I am out of patience with the idea that natural things must justify their existence in terms of the benefits they bring us.” ~ Ron Meador, “At the Vatican, a discussion of forces driving species to mass extinction”
There were high hopes in those of us fighting climate change and extinction when former Superintendent of Schools Tony Evers won the Democratic nomination for governor. Evers described his campaign as “compassionate.” We hoped for respect for all life.
This was a chance that we would begin the revolution we need to transform the Department of Natural Resources. Since its inception, the DNR has stacked the game, giving control of our lands and wildlife to those who do great harm and cause great suffering to wildlife. Follow the DNR’s money — primarily obtained from killing wildlife — to understand the power structure.
We who love our wildlife demand that, for the first time, we be allowed representation in the agency, instead of having zero say.
My hope for Tony Evers is that as an educator, he is educable.
The Vatican met in February 2017 and pronounced biodiversity and climate destruction co-equal as urgent threats to the survival of humans and all life on this planet.
Stanford’s renowned ecologist Paul Ehrlich spoke there: “The most recent Live Planet Index has estimated that wildlife abundance on the planet dropped by some 60 percent between 1970 and 2012.
“The richest biota the world has ever seen is disappearing in the blink of an eye from the perspective of geological time. And humanity is busily making it worse.”
The transition team and governor-elect could heed the urgency to change direction from real scientists at major universities warning us that the status quo cannot stand. The “Call of Life” documentary and the “extinction website” containing hundreds of scientific articles could have compelled Evers to find a revolutionary figure — a compassionate steward of wildlife — to transform the DNR into a first-time democracy in response to crisis.
Tony Evers cares about children. That means caring about and for a LIVING world — not sacrificing our wildlife to the usual patriarchal violence and torment that has been dominant for hundreds of years.
That violence has brought us to this:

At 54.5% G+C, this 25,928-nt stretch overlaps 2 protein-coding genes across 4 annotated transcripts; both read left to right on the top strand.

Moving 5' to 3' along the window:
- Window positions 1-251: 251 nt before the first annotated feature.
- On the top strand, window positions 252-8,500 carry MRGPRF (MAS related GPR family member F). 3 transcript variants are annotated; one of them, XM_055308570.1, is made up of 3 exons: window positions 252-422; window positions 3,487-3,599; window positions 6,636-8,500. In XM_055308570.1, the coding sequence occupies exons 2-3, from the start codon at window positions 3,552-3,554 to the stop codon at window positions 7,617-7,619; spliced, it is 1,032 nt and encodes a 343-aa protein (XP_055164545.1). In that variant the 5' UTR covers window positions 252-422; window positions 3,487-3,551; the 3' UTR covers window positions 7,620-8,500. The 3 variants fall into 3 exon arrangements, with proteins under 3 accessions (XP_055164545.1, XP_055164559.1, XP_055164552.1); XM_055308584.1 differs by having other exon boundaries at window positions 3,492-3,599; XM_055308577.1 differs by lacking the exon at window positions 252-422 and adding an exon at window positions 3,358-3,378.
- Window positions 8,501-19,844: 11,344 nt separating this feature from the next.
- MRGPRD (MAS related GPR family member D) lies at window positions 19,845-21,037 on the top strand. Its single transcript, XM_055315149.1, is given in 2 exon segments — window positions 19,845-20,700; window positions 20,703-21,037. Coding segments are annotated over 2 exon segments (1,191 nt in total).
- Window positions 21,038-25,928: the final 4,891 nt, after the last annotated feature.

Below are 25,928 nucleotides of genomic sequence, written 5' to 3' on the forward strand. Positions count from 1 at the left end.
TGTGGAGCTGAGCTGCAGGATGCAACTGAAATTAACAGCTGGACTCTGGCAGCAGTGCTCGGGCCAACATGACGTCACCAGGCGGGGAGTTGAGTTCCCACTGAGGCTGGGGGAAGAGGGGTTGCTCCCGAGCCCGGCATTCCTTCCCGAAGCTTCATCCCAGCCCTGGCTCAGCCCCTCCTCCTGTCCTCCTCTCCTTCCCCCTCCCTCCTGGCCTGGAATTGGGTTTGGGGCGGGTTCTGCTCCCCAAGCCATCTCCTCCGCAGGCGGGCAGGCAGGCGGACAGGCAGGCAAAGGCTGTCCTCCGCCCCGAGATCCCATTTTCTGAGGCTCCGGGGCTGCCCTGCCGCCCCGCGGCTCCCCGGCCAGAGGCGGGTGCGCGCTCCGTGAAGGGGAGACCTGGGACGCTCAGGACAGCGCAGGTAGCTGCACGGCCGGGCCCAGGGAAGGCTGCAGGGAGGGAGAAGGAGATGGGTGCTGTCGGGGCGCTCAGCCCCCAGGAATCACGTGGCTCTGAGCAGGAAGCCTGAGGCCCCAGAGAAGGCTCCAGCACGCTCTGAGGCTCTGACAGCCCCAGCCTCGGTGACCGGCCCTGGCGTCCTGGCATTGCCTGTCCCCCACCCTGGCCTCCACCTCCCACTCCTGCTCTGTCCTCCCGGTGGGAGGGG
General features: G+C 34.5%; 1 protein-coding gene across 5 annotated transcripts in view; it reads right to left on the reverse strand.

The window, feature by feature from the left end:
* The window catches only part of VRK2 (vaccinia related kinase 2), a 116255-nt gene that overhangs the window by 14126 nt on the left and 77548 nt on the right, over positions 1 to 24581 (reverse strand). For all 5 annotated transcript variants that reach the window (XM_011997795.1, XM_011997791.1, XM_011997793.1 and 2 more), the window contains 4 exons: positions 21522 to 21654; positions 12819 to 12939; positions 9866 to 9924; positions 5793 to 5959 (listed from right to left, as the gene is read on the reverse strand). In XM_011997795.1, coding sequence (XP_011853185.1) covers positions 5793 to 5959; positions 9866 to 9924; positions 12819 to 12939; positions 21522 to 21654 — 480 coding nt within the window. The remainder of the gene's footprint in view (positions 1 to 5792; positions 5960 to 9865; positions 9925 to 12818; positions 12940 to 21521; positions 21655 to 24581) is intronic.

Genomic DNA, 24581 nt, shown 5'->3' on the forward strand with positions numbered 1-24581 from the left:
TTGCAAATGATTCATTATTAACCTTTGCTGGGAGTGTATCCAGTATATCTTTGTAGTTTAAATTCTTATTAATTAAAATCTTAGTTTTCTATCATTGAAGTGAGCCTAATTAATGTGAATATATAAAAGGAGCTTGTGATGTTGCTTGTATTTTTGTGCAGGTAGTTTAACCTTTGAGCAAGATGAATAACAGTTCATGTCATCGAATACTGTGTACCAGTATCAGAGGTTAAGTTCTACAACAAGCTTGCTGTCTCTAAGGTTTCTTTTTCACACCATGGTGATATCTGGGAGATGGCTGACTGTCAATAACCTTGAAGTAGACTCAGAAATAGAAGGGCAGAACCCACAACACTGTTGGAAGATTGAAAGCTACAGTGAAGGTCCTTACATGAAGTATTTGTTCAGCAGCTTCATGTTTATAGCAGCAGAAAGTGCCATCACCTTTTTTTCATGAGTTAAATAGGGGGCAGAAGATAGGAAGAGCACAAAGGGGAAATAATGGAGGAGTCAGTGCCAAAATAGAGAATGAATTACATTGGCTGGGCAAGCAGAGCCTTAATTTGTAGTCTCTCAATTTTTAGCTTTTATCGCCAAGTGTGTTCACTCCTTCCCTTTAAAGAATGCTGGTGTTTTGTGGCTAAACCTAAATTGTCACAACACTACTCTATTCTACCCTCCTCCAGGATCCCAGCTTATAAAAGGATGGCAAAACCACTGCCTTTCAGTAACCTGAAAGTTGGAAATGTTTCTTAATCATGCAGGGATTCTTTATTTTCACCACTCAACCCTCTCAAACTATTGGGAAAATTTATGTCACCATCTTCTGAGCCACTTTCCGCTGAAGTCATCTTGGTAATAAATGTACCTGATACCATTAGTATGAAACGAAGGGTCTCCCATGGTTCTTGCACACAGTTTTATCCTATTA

• A recent biomass study of life on earth shows that 60 percent of mammals on earth are livestock, 36 percent are humans and only 4 percent of remaining biomass is wild mammals.
• 60 percent of large mammals, which are being trophy-killed, face extinction right now. Bears, wolves, bobcats, and cougars are at token numbers. People get used to less and less wildlife and the baseline for each generation is reset. So 900 wolves with 3.5 million livestock and 5.8 million people in Wisconsin is touted as enough. It is not.
Preston Cole, as a member and then chair of the Wisconsin Natural Resources Board, during the past decade has presided over massive cruelty and destruction of indigenous wildlife while prioritizing our state parks and public lands to serve hunters and trappers. He has been a willing part of a system biased toward hunter/farmer/developer control of our commons as a commodity for exploitation and private destruction in service to the few.
Like Big Tobacco and Big Oil, Big Hunting and the NRA craft their supposed science to serve their own agenda and maintain control.
Tony Evers’ appointment of Preston Cole is a wasted opportunity. If Gov. Evers takes time to understand this corrupt system, perhaps he can turn Cole upside down.
We can love our wildlife and change the world. We can help them recover from hundreds of years of assault and cruelty, and below is just a common-sense start:
• End trapping. End predator-killing contests. End persecution of coyotes, foxes, bobcats, bears and wolves. Wisconsin is plagued with lyme disease and chronic wasting disease because of killing off of predators. Natural predators balance and control mice and deer populations that are the main carriers of the lyme ticks. Trappers and hunters destroy that balance.
• 18,122 beavers were trapped in body-gripping traps in 2017-18, sold for an average $8.98 per skin. Beavers are the most life-giving water-keepers on earth — creating habitat for half the rare and endangered species we are destroying. Trappers dynamite beaver dams on 2,000 miles of river systems designated as stocked, farmed “trout streams.” Life needs beavers.
• End hounding. It is cruel and disruptive to all wildlife. Replace it with “humane hounding.” Britain has replaced the fox hunt, banned in 2004, with men on horseback and dogs chasing running humans. “There’s no fox torn to shreds and the people who get caught just get licked by a group of dogs.” This is brilliant.
• Raise the age to start killing from any toddler to 18 to give children a chance to develop a moral compass before making such peer pressure decisions. Children should not be indoctrinated into killing.
Gov. Evers has the chance to end great suffering and loss, but appointing Cole bodes more of the same tragedy. And we are way out of time.
Please contact Gov. Evers at his transition team site and express concern for our wildlife and for reforming the DNR to be democratically funded rather than funded by hunting and gun fees. Let him know your experiences as a non-hunter at the so-called Conservation Congress annual election and vote. Support ending trapping and hounding and raising the age for hunting. You can contact them through their form here or firstname.lastname@example.org and 608-267-2560.
This post was originally published in the The Madison CapTimes on January 6, 2019.